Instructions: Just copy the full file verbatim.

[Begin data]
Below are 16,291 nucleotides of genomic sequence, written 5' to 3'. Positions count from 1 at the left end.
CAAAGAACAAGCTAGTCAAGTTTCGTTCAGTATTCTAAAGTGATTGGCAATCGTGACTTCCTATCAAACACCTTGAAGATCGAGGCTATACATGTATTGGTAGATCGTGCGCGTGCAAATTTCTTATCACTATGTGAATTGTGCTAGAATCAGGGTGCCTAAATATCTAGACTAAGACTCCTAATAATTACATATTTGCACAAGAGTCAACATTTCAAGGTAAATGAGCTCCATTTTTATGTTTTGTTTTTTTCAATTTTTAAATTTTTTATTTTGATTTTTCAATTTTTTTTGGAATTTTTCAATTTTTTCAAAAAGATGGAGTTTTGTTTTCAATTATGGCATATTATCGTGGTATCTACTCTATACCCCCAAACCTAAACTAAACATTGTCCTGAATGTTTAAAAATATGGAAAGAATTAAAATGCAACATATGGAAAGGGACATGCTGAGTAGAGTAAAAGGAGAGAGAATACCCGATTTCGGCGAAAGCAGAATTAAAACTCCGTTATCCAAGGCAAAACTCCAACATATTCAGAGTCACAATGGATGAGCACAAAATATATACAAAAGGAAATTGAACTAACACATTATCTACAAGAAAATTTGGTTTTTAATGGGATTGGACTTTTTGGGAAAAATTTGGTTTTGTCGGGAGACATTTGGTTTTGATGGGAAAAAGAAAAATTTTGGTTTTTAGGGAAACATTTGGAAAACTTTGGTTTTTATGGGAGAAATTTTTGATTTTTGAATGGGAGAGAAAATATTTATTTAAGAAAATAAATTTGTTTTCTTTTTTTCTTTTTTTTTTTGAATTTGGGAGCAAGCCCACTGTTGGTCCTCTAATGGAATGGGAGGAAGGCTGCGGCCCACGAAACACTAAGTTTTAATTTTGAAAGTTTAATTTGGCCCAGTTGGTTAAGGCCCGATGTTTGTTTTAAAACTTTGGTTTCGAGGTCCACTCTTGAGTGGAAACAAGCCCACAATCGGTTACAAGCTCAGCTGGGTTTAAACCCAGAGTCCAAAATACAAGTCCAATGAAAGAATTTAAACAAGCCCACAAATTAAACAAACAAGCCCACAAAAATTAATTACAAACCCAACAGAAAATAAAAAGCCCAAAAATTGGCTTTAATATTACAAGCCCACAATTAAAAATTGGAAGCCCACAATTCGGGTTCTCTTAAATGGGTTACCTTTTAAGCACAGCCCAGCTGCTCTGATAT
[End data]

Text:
Below are 16,291 nucleotides of genomic sequence, written 5' to 3'. Positions count from 1 at the left end.
CAAAGAACAAGCTAGTCAAGTTTCGTTCAGTATTCTAAAGTGATTGGCAATCGTGACTTCCTATCAAACACCTTGAAGATCGAGGCTATACATGTATTGGTAGATCGTGCGCGTGCAAATTTCTTATCACTATGTGAATTGTGCTAGAATCAGGGTGCCTAAATATCTAGACTAAGACTCCTAATAATTACATATTTGCACAAGAGTCAACATTTCAAGGTAAATGAGCTCCATTTTTATGTTTTGTTTTTTTCAATTTTTAAATTTTTTATTTTGATTTTTCAATTTTTTTTGGAATTTTTCAATTTTTTCAAAAAGATGGAGTTTTGTTTTCAATTATGGCATATTATCGTGGTATCTACTCTATACCCCCAAACCTAAACTAAACATTGTCCTGAATGTTTAAAAATATGGAAAGAATTAAAATGCAACATATGGAAAGGGACATGCTGAGTAGAGTAAAAGGAGAGAGAATACCCGATTTCGGCGAAAGCAGAATTAAAACTCCGTTATCCAAGGCAAAACTCCAACATATTCAGAGTCACAATGGATGAGCACAAAATATATACAAAAGGAAATTGAACTAACACATTATCTACAAGAAAATTTGGTTTTTAATGGGATTGGACTTTTTGGGAAAAATTTGGTTTTGTCGGGAGACATTTGGTTTTGATGGGAAAAAGAAAAATTTTGGTTTTTAGGGAAACATTTGGAAAACTTTGGTTTTTATGGGAGAAATTTTTGATTTTTGAATGGGAGAGAAAATATTTATTTAAGAAAATAAATTTGTTTTCTTTTTTTCTTTTTTTTTTTGAATTTGGGAGCAAGCCCACTGTTGGTCCTCTAATGGAATGGGAGGAAGGCTGCGGCCCACGAAACACTAAGTTTTAATTTTGAAAGTTTAATTTGGCCCAGTTGGTTAAGGCCCGATGTTTGTTTTAAAACTTTGGTTTCGAGGTCCACTCTTGAGTGGAAACAAGCCCACAATCGGTTACAAGCTCAGCTGGGTTTAAACCCAGAGTCCAAAATACAAGTCCAATGAAAGAATTTAAACAAGCCCACAAATTAAACAAACAAGCCCACAAAAATTAATTACAAACCCAACAGAAAATAAAAAGCCCAAAAATTGGCTTTAATATTACAAGCCCACAATTAAAAATTGGAAGCCCACAATTCGGGTTCTCTTAAATGGGTTACCTTTTAAGCACAGCCCAGCTGCTCTGATAT